(It's not possible to do this in every case, especially if you make heavy use of stored procedures and triggers, but I don't. If I need client-independent behavior or integrity checks on top of the database, I just use a small RPC server. This makes testing and scaling easier, since there are just simple components that speak over the network. Much easier than predicting everything that could possibly happen to the database.)
The slowness of the restore sounds like they have to insert a text dump back into the database, rather than simply copy over the binary files. Even copying over 1 TB from a single hard drive or between EC2 instances would only take a few hours, not days.
And they weren't using binlogs.
And they didn't separate out their test from production environment, which is understandable when you're in demo mode but not after a couple years and half a million users.
I spent years in Java prior to Ruby and through the various frameworks in Java, I never remember making the mistake or working with anyone who made the mistake of blowing away the production data when running tests.
Since working in Rails, have had at least 2-3 experiences on the team with truncated/dropped tables or mangled data in production, and it isn't just the current team.
Many other languages and frameworks don't have it as part of the normal process used by most developers to accidentally do this as much as it has seemed to happen in Rails 2, due to the conventions used.
With Rails, the same project for the most part is in dev, test, and prod. Developers want database.yml revisioned with the rest of the app. Many Rails developers at some point run production against production DB locally, in order to run migrations on production prior to Capistrano deploys, etc., or maybe just to run a production console to run reports or tweak data. So, there is a very real chance for wild things to happen in such a risky environment. I'm not anti-Rails by any means, but I've not heard of this happening as much as it has historically with Rails in other frameworks.
That way, the app just says "connect me to /x" and the container gives the app /x, which might be the test or prod db connection, the app never knows, or cares. You get the db that the operations guys configured for -that- environment.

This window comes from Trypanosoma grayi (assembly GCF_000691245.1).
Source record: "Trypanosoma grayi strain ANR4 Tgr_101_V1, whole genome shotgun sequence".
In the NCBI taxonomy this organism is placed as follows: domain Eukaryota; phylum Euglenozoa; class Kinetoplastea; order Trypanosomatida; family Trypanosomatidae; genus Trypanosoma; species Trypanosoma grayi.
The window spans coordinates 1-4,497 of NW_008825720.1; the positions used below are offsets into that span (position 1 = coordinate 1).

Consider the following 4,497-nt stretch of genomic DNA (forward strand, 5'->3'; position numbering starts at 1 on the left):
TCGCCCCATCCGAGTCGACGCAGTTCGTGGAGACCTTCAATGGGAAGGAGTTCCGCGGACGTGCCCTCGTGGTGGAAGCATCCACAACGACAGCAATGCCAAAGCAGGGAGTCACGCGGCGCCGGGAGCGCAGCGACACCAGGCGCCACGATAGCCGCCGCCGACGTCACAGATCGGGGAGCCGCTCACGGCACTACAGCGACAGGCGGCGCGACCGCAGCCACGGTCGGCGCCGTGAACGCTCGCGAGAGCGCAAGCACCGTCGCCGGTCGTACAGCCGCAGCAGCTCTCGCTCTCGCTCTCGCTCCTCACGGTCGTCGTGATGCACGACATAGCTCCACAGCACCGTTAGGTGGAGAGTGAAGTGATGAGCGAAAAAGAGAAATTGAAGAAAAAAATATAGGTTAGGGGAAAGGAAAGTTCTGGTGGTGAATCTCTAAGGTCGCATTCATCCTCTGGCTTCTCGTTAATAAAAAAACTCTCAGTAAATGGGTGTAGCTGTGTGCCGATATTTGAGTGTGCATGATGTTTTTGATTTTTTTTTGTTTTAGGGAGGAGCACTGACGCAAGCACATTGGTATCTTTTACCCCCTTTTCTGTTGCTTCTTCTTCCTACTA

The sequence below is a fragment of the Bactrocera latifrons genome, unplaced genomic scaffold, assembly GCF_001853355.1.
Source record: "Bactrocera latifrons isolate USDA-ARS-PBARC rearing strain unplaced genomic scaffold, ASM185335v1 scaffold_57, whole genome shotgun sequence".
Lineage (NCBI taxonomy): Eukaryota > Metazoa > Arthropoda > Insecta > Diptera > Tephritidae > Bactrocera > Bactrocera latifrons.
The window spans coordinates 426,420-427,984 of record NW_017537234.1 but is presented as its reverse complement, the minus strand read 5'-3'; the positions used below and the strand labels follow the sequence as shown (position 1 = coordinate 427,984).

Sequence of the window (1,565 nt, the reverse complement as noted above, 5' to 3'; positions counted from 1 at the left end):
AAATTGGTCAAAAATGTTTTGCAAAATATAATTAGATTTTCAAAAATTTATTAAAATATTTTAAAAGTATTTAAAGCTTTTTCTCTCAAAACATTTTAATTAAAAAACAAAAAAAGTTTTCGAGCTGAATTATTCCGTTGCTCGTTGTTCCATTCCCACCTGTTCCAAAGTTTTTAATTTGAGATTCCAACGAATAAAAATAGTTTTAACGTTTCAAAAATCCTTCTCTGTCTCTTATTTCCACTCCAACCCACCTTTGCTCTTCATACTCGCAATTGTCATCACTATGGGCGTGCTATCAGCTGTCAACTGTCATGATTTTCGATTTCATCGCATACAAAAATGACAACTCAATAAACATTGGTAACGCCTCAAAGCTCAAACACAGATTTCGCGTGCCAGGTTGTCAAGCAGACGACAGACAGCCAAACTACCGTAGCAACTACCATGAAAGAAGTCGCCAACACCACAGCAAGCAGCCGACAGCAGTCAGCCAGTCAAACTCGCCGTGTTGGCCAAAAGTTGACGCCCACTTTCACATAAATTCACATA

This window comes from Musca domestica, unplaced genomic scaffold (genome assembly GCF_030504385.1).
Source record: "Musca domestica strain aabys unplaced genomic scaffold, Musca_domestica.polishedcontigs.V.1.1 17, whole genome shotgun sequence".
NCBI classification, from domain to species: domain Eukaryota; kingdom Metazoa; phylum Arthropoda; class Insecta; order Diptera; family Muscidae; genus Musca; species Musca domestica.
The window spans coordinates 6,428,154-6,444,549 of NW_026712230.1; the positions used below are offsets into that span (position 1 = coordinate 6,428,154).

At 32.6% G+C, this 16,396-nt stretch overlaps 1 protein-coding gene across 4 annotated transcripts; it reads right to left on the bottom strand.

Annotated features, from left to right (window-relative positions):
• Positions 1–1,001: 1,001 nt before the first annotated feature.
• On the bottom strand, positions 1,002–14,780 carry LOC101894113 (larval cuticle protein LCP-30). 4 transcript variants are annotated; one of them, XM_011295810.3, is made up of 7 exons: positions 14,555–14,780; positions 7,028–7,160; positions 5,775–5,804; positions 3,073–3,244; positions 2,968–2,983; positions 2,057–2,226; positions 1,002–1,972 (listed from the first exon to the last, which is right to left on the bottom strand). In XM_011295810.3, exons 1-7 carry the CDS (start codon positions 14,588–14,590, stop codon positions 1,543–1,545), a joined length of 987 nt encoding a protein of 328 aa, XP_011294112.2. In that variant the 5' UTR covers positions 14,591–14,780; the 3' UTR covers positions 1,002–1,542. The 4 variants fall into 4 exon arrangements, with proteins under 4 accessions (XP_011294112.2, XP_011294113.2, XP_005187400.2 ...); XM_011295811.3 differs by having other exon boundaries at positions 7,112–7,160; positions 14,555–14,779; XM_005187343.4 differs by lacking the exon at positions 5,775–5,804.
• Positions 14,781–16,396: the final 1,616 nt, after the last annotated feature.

Jndi is horrible in many ways, and so are app containers, but there are a few niceties that ruby-land could learn from.
So when it's running something like "rake db:reset", which simply recreates all tables & seeds the database, it just looks at your environment and assumes you know what you're doing. Hudson (and other continuous integration systems) are pretty automated so unless it prompted you, it would run the db scripts quietly.
Any reasonable quality transactional database system has a transaction log for a reason. If you were using commercial DB system like Microsoft SQL Server or Oracle (even a decade ago), this would not be an issue. No data loss. Businesses should care about their data, and I guess this is why the commercial databases are still doing fine in a landscape increasingly dominated by FOSS everywhere.
I realize licensing costs do matter, but I can't fathom why people put up with the sad excuse of a RDBMS which is MySQL. For any nontrivial tasks it is slow, it's unreliable, attempting to secure your data by taking database backups (which seemingly can't even provide you with transactional safety!!!) renders the DB unusable and locked while backup is performed, having databases bigger than what you can store in memory makes it perform like a flat-file, etc etc ad infitum.
Surely there must be something better people can use which is still free? Postgres for instance?
Which makes me think, last time I had anything to do with adminning MySQL, binlogs were required for replication, I'm guessing this means github aren't replicating that database anywhere either...
This is an oversight in github's MySQL configuration (and their post states that they want to fix it)
Commercial databases such as Oracle, SQL Server, and DB2 are built from the ground up to make it possible to recover everything up through the last committed transaction before the incident. I have always presumed that the leading open source traditional relational databases (mySQL and PostgreSQL) provide this same capability.
In the github case (mySQL) it seems that full recovery may have been possible, but it was not possible within an acceptable timeframe. This may be a flaw in the software (lack of features to make quick recovery possible), or a flaw in the strategy (not configured to make quick recovery possible).
However, any of these databases can easily be administered in a manner that allows data loss. The github event is not necessarily an indication of a problem with mySQL. It is unquestionably an indication of a problem with the administration of the database.
Can anyone confirm that full recovery from this type of incident (within a reasonable timeframe) should be possible with both mySQL and PostgreSQL if administered properly?
I prefer my agility to remain on the dev-and-test side of the fence.
But if you're logging stuff, NILFS rocks:
It's been a great service, and I think as long as this kind of thing is rare, and none of my code repositories get corrupted or destroyed, I plan to stick with them.